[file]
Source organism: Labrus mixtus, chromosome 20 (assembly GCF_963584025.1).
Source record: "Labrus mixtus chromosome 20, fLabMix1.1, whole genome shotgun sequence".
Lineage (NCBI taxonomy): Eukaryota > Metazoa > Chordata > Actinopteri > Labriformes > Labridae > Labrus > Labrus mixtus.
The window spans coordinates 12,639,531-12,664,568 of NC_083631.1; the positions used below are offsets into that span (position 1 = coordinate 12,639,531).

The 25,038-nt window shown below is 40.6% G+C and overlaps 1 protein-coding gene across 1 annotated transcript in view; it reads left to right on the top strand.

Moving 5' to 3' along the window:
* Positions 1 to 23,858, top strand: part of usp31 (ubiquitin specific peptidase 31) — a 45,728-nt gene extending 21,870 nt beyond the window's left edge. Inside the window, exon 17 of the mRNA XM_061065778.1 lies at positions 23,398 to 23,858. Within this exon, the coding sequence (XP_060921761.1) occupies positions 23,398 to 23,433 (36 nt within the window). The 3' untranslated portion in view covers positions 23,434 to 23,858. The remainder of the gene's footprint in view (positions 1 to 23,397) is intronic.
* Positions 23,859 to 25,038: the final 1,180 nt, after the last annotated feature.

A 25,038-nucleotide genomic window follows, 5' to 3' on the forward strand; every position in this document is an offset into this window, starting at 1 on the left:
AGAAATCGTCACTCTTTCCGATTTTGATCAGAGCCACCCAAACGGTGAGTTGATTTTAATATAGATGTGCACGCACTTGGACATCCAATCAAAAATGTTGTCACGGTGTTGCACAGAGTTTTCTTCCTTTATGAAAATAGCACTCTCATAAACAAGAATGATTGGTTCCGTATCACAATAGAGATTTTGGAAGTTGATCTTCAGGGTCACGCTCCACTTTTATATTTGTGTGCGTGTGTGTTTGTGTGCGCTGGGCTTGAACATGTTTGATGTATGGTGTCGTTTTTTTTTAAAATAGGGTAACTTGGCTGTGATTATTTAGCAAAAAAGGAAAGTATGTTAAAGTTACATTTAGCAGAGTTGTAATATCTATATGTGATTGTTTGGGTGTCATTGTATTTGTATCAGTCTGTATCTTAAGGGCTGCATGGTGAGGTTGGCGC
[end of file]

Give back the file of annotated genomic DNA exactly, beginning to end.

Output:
Source organism: Labrus mixtus, chromosome 20 (assembly GCF_963584025.1).
Source record: "Labrus mixtus chromosome 20, fLabMix1.1, whole genome shotgun sequence".
Lineage (NCBI taxonomy): Eukaryota > Metazoa > Chordata > Actinopteri > Labriformes > Labridae > Labrus > Labrus mixtus.
The window spans coordinates 12,639,531-12,664,568 of NC_083631.1; the positions used below are offsets into that span (position 1 = coordinate 12,639,531).

The 25,038-nt window shown below is 40.6% G+C and overlaps 1 protein-coding gene across 1 annotated transcript in view; it reads left to right on the top strand.

Moving 5' to 3' along the window:
* Positions 1 to 23,858, top strand: part of usp31 (ubiquitin specific peptidase 31) — a 45,728-nt gene extending 21,870 nt beyond the window's left edge. Inside the window, exon 17 of the mRNA XM_061065778.1 lies at positions 23,398 to 23,858. Within this exon, the coding sequence (XP_060921761.1) occupies positions 23,398 to 23,433 (36 nt within the window). The 3' untranslated portion in view covers positions 23,434 to 23,858. The remainder of the gene's footprint in view (positions 1 to 23,397) is intronic.
* Positions 23,859 to 25,038: the final 1,180 nt, after the last annotated feature.

A 25,038-nucleotide genomic window follows, 5' to 3' on the forward strand; every position in this document is an offset into this window, starting at 1 on the left:
AGAAATCGTCACTCTTTCCGATTTTGATCAGAGCCACCCAAACGGTGAGTTGATTTTAATATAGATGTGCACGCACTTGGACATCCAATCAAAAATGTTGTCACGGTGTTGCACAGAGTTTTCTTCCTTTATGAAAATAGCACTCTCATAAACAAGAATGATTGGTTCCGTATCACAATAGAGATTTTGGAAGTTGATCTTCAGGGTCACGCTCCACTTTTATATTTGTGTGCGTGTGTGTTTGTGTGCGCTGGGCTTGAACATGTTTGATGTATGGTGTCGTTTTTTTTTAAAATAGGGTAACTTGGCTGTGATTATTTAGCAAAAAAGGAAAGTATGTTAAAGTTACATTTAGCAGAGTTGTAATATCTATATGTGATTGTTTGGGTGTCATTGTATTTGTATCAGTCTGTATCTTAAGGGCTGCATGGTGAGGTTGGCGC